The current issue of “The Economist” (March 6-12, 2010) contains an article entitled “The many voices of the web” that is quite an interesting read. It is about translating the content of the web. I still see many libraries struggling with understanding the basic idea that they even need to provide systems that support multi-lingual content. They all too often feel it isn’t a critical issue for their community of users. But this article points out that while “the web connects over a billion people but it is fragmented by language”.
In the United States for example, surveys show that roughly three-quarters of the population speak only English. This article points out; there is rapid growth in Web content that exists only in other languages ranging from Japanese, Chinese, Arabic as well as many others. The ability to access that information is going to become more and more important to research, to critical thinking and to forming a fully rounded understanding of the complex world in which we live.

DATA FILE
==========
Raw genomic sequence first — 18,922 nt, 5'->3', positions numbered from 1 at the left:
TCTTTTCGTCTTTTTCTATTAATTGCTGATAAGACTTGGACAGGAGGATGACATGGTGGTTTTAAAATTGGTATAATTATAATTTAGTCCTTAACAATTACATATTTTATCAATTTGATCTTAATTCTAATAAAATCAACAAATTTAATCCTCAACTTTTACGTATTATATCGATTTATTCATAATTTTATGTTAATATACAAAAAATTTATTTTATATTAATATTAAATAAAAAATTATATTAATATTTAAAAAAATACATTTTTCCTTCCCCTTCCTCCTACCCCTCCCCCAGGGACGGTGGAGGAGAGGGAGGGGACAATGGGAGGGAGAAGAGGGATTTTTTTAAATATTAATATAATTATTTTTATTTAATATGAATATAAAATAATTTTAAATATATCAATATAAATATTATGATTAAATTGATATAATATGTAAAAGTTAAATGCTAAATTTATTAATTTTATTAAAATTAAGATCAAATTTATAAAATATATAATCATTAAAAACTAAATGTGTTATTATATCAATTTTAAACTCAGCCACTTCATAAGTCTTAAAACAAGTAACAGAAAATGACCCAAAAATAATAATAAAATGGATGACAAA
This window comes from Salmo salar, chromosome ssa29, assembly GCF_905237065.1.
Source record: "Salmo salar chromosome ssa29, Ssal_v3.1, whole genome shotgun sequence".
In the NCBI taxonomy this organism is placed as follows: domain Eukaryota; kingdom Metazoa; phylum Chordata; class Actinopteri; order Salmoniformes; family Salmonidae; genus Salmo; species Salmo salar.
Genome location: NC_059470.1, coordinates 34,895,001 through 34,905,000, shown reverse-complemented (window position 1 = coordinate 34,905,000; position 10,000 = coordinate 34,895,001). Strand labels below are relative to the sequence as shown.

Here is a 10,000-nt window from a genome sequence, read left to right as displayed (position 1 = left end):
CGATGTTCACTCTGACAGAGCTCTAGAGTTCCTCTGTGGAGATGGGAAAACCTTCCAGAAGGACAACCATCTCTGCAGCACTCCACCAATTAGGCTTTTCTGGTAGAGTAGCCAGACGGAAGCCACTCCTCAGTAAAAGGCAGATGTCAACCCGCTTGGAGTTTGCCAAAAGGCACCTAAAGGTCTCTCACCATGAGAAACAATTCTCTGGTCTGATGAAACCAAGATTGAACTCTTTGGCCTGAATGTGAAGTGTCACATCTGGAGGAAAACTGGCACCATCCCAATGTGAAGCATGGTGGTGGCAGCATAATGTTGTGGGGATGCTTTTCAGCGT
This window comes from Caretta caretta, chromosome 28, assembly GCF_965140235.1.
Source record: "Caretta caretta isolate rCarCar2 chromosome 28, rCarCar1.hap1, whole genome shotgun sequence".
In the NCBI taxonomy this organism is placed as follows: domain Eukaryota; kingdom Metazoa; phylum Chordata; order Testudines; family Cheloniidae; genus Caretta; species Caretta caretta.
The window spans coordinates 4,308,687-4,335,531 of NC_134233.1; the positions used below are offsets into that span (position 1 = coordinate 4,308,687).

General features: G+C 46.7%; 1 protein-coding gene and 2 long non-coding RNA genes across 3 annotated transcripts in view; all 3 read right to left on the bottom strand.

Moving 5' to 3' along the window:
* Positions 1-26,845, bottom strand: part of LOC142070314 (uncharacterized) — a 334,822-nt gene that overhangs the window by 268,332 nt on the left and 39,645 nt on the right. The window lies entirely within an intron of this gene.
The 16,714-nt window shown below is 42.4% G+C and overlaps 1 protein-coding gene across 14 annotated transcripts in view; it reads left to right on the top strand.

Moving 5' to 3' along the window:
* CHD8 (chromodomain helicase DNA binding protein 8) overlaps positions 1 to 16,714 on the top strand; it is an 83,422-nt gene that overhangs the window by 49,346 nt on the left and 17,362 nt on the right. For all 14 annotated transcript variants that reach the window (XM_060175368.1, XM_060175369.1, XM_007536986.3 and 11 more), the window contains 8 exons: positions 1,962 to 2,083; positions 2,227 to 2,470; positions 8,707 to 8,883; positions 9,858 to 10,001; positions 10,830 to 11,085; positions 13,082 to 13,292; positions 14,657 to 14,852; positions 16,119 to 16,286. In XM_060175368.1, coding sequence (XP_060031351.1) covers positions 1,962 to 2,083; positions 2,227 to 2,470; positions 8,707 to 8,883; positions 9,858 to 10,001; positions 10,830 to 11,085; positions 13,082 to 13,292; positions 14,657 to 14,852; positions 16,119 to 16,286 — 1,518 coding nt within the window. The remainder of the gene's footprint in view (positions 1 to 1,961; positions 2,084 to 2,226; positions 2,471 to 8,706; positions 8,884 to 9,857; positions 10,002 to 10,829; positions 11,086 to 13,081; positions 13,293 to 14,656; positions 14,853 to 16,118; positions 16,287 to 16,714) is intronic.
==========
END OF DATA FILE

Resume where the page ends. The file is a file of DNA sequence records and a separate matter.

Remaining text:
The article goes on to describes efforts underway at both providing quick manual translations of web content as well as new software being developed to do automated translation. Libraries, as both the keepers of the human record and the portal that provides access to that record must keep a close eye on this technology and examine how it can utilized in fulfilling their mission. It is no longer enough to think solely of providing access in a user’s native language, it is also becoming an incumbent part of the library’s responsibility to break down the fragmentation that exists between silos of language specific content by providing dynamic access to translated versions of that digital content. To do that, we must once again think of the scalability of the task before us and realize that we must embrace technology as an essential, although not the sole, part of the answer to this need.
I recommend reading the article. It reminds you of some of the more interesting challenges we face in the days/years ahead.